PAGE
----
The first chapter covers the core classes and contains an example of all eleven classes at every level from 1 to 20, organized alphabetically by class. One great thing about this chapter is it shows the immense diversity that is possible from just the core classes alone without any archetypes or other add-ons. I’ve had players tell me before that they’re “bored” of the core classes because they’ve exhausted all the possibilities. This attitude has always stunned me as I don’t feel I’ve personally come anywhere close to exhausting all the possibilities and I’ve been playing D&D for 30 years now. Now, if I encounter this again, I can just flip open the NPC Codex and show them ten ideas for each class that they probably haven’t thought of before. I say ten because this chapter is very cleverly arranged to alternate each sample NPC between a “fairly normal example of that class” and an example that is a little more “experimental”. Every odd-levelled character is one of the normal ones—built with the typical skills and feats that the majority of members of that class are built with. It’s important to have these available as they represent the average people the PCs may encounter, and they’re always no more than one level away from the level you need them to be. But sometimes you need something a little different, and that’s where the even-numbered levels come in. From the Sea Captain (halfling druid 8—yes, a druid pirate) to the Infernal Champion (human fighter 20 built around the various critical feats and specializing in making his targets blind, bleeding, and exhausted), there’s a huge variety. Of course, they can’t include every possibility, but there’s enough here to cover most needs. And even amongst the “normal” levels, there’s still a wide range of diversity. Every race is represented in the first chapter as well. Alas, the book isn’t big enough to include an example of every race at every level (the book that did that would be huge indeed), but there is a good spread, with several members of each race with every class.
Every character in the book (not just in the first chapter) is given a “name” that identifies its primary role, from the Crime Lord (gnome fighter 19) to the Poacher (human ranger 3), and there is usually a brief generic description following the stats. For many of the characters, there is also a description and background for a specific personality for that NPC type. For example, the Poacher has an example character of Brayvek the Butcher. This helps GMs who are stuck not just for stats, but also for a person to go with those stats. Unfortunately, while there are example personalities with most of the NPCs, space dictates how long the entries are and whether there is an entry at all. Several of these example characters have no more than a sentence or two to describe them (Brayvek the Butcher only gets one, albeit three-line, sentence). I can’t fault the book’s designers for this. It is a simple fact that Pathfinder stat blocks take up a lot of space, particularly at high levels. Just to fit everything into the book, low-level characters are often placed two per page, limiting room for lengthy descriptions even more. Still, there are a few characters that manage to get longer write-ups, such as Amaryllis Hollendock, the example personality for the Lucky Mage (halfling sorcerer 11). All in all, it’s great that the book manages to include as much background description as it does.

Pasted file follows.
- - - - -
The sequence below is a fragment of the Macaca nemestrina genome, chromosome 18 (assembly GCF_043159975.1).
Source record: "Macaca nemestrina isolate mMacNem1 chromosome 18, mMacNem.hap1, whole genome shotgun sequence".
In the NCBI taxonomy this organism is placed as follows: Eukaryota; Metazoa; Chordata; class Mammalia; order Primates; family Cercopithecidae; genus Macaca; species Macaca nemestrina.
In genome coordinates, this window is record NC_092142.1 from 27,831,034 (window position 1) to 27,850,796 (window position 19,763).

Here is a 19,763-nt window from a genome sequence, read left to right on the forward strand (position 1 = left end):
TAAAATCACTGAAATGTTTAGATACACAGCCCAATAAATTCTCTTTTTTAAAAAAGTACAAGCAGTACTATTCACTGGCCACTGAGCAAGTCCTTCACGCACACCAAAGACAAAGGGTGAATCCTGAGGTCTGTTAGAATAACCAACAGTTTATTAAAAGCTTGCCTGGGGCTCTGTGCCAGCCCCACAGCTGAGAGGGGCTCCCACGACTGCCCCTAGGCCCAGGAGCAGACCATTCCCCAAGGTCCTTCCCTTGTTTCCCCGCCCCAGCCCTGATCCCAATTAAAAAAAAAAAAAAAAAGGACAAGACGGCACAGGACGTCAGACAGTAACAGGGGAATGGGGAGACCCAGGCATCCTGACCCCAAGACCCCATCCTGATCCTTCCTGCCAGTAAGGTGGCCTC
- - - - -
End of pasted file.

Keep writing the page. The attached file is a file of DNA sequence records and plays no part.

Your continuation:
Chapter Two covers prestige classes. As every Pathfinder character with a prestige class has at least one other class as well, there’s a lot more potential variety here. As such, this chapter can really only provide a broad overview of the possibilities. There are examples of each prestige class from the Core Rulebook at levels 2, 4, 7, and 10. No character with a prestige class can ever really be considered “normal”, so this chapter doesn’t alternate in that way like the first. However, that doesn’t stop there being some very creative and unusual characters. I love seeing strange, but believable, class combinations, so characters such as the Sound Warrior (halfling bard 5, druid 4, mystic theurge 4) particularly appeal to me.